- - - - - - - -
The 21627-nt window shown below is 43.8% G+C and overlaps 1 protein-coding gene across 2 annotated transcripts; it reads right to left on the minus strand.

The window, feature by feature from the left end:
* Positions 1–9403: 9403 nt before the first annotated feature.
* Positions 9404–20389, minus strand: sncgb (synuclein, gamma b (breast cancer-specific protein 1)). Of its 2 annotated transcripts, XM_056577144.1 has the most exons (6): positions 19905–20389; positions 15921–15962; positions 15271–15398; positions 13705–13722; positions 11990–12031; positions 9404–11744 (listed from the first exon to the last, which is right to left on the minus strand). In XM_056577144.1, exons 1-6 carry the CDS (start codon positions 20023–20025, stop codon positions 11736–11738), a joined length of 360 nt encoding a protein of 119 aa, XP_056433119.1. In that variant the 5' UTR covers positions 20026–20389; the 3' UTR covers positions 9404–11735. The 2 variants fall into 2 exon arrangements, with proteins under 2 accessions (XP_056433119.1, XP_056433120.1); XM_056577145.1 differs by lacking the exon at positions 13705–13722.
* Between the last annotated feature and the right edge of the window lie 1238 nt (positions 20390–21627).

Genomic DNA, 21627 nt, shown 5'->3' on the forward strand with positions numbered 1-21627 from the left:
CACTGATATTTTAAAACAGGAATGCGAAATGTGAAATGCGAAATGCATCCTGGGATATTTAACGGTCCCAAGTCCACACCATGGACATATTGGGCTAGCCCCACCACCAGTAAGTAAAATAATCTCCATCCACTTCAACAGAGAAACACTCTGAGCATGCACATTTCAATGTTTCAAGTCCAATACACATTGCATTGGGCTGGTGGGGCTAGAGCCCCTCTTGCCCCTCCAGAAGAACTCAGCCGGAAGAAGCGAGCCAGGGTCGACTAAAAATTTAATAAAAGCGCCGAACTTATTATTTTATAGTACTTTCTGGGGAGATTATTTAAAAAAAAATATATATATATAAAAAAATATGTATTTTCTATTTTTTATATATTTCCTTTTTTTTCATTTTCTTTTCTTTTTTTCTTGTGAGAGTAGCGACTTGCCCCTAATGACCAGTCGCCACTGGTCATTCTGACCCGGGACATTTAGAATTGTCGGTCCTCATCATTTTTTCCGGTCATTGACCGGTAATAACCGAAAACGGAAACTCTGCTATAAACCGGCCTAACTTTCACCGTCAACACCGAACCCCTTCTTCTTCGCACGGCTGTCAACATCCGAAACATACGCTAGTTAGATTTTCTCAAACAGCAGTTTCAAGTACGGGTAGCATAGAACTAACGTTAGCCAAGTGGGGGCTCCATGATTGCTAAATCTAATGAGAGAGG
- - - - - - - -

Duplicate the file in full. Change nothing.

The 21627-nt window shown below is 43.8% G+C and overlaps 1 protein-coding gene across 2 annotated transcripts; it reads right to left on the minus strand.

The window, feature by feature from the left end:
* Positions 1–9403: 9403 nt before the first annotated feature.
* Positions 9404–20389, minus strand: sncgb (synuclein, gamma b (breast cancer-specific protein 1)). Of its 2 annotated transcripts, XM_056577144.1 has the most exons (6): positions 19905–20389; positions 15921–15962; positions 15271–15398; positions 13705–13722; positions 11990–12031; positions 9404–11744 (listed from the first exon to the last, which is right to left on the minus strand). In XM_056577144.1, exons 1-6 carry the CDS (start codon positions 20023–20025, stop codon positions 11736–11738), a joined length of 360 nt encoding a protein of 119 aa, XP_056433119.1. In that variant the 5' UTR covers positions 20026–20389; the 3' UTR covers positions 9404–11735. The 2 variants fall into 2 exon arrangements, with proteins under 2 accessions (XP_056433119.1, XP_056433120.1); XM_056577145.1 differs by lacking the exon at positions 13705–13722.
* Between the last annotated feature and the right edge of the window lie 1238 nt (positions 20390–21627).

Genomic DNA, 21627 nt, shown 5'->3' on the forward strand with positions numbered 1-21627 from the left:
CACTGATATTTTAAAACAGGAATGCGAAATGTGAAATGCGAAATGCATCCTGGGATATTTAACGGTCCCAAGTCCACACCATGGACATATTGGGCTAGCCCCACCACCAGTAAGTAAAATAATCTCCATCCACTTCAACAGAGAAACACTCTGAGCATGCACATTTCAATGTTTCAAGTCCAATACACATTGCATTGGGCTGGTGGGGCTAGAGCCCCTCTTGCCCCTCCAGAAGAACTCAGCCGGAAGAAGCGAGCCAGGGTCGACTAAAAATTTAATAAAAGCGCCGAACTTATTATTTTATAGTACTTTCTGGGGAGATTATTTAAAAAAAAATATATATATATAAAAAAATATGTATTTTCTATTTTTTATATATTTCCTTTTTTTTCATTTTCTTTTCTTTTTTTCTTGTGAGAGTAGCGACTTGCCCCTAATGACCAGTCGCCACTGGTCATTCTGACCCGGGACATTTAGAATTGTCGGTCCTCATCATTTTTTCCGGTCATTGACCGGTAATAACCGAAAACGGAAACTCTGCTATAAACCGGCCTAACTTTCACCGTCAACACCGAACCCCTTCTTCTTCGCACGGCTGTCAACATCCGAAACATACGCTAGTTAGATTTTCTCAAACAGCAGTTTCAAGTACGGGTAGCATAGAACTAACGTTAGCCAAGTGGGGGCTCCATGATTGCTAAATCTAATGAGAGAGG